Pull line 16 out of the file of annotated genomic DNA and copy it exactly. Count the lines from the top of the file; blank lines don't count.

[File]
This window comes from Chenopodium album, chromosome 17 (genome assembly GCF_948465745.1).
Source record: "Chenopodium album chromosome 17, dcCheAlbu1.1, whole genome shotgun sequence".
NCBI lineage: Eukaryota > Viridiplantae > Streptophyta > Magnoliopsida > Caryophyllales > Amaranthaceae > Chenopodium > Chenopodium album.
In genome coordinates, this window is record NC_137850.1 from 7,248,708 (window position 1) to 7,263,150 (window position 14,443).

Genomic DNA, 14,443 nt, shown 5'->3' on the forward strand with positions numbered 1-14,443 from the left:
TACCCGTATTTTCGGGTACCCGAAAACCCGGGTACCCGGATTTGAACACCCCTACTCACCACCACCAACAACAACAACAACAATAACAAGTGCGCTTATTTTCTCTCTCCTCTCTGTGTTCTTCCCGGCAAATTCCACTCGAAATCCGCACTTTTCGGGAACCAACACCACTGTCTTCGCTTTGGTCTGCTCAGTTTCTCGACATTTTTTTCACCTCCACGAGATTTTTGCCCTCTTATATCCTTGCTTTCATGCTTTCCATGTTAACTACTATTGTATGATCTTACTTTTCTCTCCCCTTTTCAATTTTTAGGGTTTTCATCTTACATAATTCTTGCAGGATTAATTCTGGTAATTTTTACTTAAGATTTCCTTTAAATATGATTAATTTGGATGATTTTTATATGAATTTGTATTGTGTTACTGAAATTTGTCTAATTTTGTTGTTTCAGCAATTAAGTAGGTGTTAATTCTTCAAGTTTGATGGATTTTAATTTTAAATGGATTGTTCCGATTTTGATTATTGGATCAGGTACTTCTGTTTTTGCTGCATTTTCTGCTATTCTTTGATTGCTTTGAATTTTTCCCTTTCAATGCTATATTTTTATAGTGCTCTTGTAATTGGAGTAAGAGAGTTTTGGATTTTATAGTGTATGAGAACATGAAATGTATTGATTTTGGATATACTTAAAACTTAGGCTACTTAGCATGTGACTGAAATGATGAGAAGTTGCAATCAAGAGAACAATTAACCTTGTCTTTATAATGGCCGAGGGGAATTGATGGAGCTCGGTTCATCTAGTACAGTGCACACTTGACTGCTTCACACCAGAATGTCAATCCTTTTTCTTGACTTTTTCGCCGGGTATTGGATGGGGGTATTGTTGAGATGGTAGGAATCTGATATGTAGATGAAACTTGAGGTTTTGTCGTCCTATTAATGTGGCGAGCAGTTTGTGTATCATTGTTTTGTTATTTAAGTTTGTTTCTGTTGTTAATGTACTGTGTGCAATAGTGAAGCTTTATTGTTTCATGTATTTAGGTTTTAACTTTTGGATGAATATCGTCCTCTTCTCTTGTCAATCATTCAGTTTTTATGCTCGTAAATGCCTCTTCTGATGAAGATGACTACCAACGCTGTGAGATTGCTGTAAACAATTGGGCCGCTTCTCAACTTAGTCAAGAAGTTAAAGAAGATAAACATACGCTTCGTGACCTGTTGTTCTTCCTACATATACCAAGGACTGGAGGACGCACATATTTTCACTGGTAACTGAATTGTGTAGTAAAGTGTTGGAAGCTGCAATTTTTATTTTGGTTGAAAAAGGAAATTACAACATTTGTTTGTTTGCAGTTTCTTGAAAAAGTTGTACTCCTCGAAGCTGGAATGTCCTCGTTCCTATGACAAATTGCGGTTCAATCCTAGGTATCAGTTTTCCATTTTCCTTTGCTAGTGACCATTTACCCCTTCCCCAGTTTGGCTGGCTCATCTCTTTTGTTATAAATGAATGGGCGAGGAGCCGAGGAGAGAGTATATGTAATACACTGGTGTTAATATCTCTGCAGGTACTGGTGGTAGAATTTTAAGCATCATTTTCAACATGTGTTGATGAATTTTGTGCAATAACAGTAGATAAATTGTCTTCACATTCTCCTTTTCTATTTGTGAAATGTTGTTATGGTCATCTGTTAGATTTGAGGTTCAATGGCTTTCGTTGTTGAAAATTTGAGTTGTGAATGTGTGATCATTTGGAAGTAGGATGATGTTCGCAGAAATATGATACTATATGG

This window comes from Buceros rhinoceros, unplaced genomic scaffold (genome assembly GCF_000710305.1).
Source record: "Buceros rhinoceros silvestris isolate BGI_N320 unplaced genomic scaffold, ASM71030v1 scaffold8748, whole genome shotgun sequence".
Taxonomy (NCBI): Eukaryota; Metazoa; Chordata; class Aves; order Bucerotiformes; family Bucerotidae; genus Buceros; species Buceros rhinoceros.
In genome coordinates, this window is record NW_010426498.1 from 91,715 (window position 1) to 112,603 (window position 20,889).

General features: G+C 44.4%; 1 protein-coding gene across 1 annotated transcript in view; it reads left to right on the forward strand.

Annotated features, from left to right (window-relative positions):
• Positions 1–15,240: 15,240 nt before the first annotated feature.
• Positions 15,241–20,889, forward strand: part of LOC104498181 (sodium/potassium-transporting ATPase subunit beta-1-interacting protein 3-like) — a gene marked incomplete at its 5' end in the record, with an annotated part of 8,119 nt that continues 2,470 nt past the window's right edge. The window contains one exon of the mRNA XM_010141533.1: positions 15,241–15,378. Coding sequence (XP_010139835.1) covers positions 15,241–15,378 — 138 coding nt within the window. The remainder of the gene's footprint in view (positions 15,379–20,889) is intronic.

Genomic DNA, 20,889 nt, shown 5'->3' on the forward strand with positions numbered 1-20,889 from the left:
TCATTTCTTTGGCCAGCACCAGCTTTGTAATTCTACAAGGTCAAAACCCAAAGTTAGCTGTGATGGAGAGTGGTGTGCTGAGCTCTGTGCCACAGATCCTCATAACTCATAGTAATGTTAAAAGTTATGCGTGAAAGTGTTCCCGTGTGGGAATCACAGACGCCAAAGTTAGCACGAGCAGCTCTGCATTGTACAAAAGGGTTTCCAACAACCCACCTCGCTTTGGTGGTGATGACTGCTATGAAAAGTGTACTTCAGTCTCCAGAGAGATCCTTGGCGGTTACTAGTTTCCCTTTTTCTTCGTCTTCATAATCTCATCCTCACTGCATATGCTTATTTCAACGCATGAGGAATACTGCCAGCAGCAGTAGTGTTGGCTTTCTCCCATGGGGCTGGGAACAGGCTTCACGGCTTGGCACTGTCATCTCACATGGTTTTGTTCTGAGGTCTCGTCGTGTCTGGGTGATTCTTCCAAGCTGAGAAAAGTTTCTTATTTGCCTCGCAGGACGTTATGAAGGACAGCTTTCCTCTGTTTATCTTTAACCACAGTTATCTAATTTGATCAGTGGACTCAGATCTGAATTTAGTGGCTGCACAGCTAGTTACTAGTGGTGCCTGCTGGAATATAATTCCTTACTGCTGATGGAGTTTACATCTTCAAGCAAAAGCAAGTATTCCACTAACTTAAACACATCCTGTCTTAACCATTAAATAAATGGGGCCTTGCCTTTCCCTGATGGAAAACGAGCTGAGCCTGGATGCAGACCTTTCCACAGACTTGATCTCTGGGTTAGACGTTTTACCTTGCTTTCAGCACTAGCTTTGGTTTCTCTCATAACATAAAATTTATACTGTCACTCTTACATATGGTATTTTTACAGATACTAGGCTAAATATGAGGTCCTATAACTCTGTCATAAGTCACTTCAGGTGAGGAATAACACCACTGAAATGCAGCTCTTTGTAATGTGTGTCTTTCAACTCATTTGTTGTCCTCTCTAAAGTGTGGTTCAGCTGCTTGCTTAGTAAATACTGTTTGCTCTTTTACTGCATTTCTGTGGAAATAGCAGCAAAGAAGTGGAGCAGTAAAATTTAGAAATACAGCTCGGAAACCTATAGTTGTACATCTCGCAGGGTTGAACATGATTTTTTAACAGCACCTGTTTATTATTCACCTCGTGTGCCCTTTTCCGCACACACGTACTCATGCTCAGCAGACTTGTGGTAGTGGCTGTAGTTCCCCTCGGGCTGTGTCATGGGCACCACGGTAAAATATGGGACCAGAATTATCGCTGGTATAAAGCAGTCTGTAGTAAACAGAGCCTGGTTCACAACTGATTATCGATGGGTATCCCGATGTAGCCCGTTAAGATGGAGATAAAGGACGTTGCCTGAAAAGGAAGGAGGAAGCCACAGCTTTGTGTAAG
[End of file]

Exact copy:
TCATTTCTTTGGCCAGCACCAGCTTTGTAATTCTACAAGGTCAAAACCCAAAGTTAGCTGTGATGGAGAGTGGTGTGCTGAGCTCTGTGCCACAGATCCTCATAACTCATAGTAATGTTAAAAGTTATGCGTGAAAGTGTTCCCGTGTGGGAATCACAGACGCCAAAGTTAGCACGAGCAGCTCTGCATTGTACAAAAGGGTTTCCAACAACCCACCTCGCTTTGGTGGTGATGACTGCTATGAAAAGTGTACTTCAGTCTCCAGAGAGATCCTTGGCGGTTACTAGTTTCCCTTTTTCTTCGTCTTCATAATCTCATCCTCACTGCATATGCTTATTTCAACGCATGAGGAATACTGCCAGCAGCAGTAGTGTTGGCTTTCTCCCATGGGGCTGGGAACAGGCTTCACGGCTTGGCACTGTCATCTCACATGGTTTTGTTCTGAGGTCTCGTCGTGTCTGGGTGATTCTTCCAAGCTGAGAAAAGTTTCTTATTTGCCTCGCAGGACGTTATGAAGGACAGCTTTCCTCTGTTTATCTTTAACCACAGTTATCTAATTTGATCAGTGGACTCAGATCTGAATTTAGTGGCTGCACAGCTAGTTACTAGTGGTGCCTGCTGGAATATAATTCCTTACTGCTGATGGAGTTTACATCTTCAAGCAAAAGCAAGTATTCCACTAACTTAAACACATCCTGTCTTAACCATTAAATAAATGGGGCCTTGCCTTTCCCTGATGGAAAACGAGCTGAGCCTGGATGCAGACCTTTCCACAGACTTGATCTCTGGGTTAGACGTTTTACCTTGCTTTCAGCACTAGCTTTGGTTTCTCTCATAACATAAAATTTATACTGTCACTCTTACATATGGTATTTTTACAGATACTAGGCTAAATATGAGGTCCTATAACTCTGTCATAAGTCACTTCAGGTGAGGAATAACACCACTGAAATGCAGCTCTTTGTAATGTGTGTCTTTCAACTCATTTGTTGTCCTCTCTAAAGTGTGGTTCAGCTGCTTGCTTAGTAAATACTGTTTGCTCTTTTACTGCATTTCTGTGGAAATAGCAGCAAAGAAGTGGAGCAGTAAAATTTAGAAATACAGCTCGGAAACCTATAGTTGTACATCTCGCAGGGTTGAACATGATTTTTTAACAGCACCTGTTTATTATTCACCTCGTGTGCCCTTTTCCGCACACACGTACTCATGCTCAGCAGACTTGTGGTAGTGGCTGTAGTTCCCCTCGGGCTGTGTCATGGGCACCACGGTAAAATATGGGACCAGAATTATCGCTGGTATAAAGCAGTCTGTAGTAAACAGAGCCTGGTTCACAACTGATTATCGATGGGTATCCCGATGTAGCCCGTTAAGATGGAGATAAAGGACGTTGCCTGAAAAGGAAGGAGGAAGCCACAGCTTTGTGTAAG